There’s definitely something to be said for that top spot. Statistics tell us as a general rule that on a Google search #1 spot gets 38% of clicks, 2nd gets around 20% and 3rd is about 10% and then it’s downhill from there. Excluding geotargeting and personalized results etc, the differences between the top 3 spots can sometimes be pretty significant. So naturally the best thing to do is shoot for #1 for the most popular keyword right? Well there’s a bit more to it. If you are 5’3″ does it make sense to compete as a high jumper? How about a 120lb shot putter? Might need a reality check. You still need to determine what is relevant to you and what is achievable.
Usually you get to figure that out during the early years of your sporting life through participating in various activities which sport you have a thing for. Some may get pushed into it and some occur randomly but you kind of know what you’re good at. Keyword selection is a little like this as well. You have some initial figuring out to do. You do some research. You see if anything is currently performing via your analytics. You ask people around you. You use your gut instinct…cannot discount your gut. For us, experience helps as well but you’re probably going to have to earn that.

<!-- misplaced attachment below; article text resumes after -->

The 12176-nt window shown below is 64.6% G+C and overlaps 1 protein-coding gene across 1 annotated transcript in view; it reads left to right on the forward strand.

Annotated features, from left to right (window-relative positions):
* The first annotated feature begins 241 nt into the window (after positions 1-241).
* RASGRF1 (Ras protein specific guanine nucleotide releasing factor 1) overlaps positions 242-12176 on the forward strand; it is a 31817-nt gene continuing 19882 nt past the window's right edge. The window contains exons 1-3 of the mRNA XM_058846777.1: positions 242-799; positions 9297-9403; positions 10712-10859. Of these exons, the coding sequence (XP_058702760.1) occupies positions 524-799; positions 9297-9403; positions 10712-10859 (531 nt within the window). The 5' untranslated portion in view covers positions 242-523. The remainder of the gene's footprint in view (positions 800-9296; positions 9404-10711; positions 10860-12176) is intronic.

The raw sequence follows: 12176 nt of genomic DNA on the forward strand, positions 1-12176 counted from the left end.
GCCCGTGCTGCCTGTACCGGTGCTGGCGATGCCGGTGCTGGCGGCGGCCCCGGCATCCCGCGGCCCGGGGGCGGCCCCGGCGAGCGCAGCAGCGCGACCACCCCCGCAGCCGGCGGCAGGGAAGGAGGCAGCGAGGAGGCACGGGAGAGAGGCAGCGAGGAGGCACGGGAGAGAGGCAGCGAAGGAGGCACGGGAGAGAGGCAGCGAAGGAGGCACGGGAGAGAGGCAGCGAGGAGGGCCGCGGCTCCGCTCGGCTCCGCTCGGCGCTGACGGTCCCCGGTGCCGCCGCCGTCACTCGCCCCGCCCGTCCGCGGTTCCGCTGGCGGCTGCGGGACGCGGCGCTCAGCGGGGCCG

Part of your initial figuring out requires some data crunching. Have a look at some data through the Google External Keyword Tool. When searching for ideas, it offers up some similar suggestions that you may not have even considered. In addition you will get numbers of searches and a rough estimation of competition. All very valuable information to start with.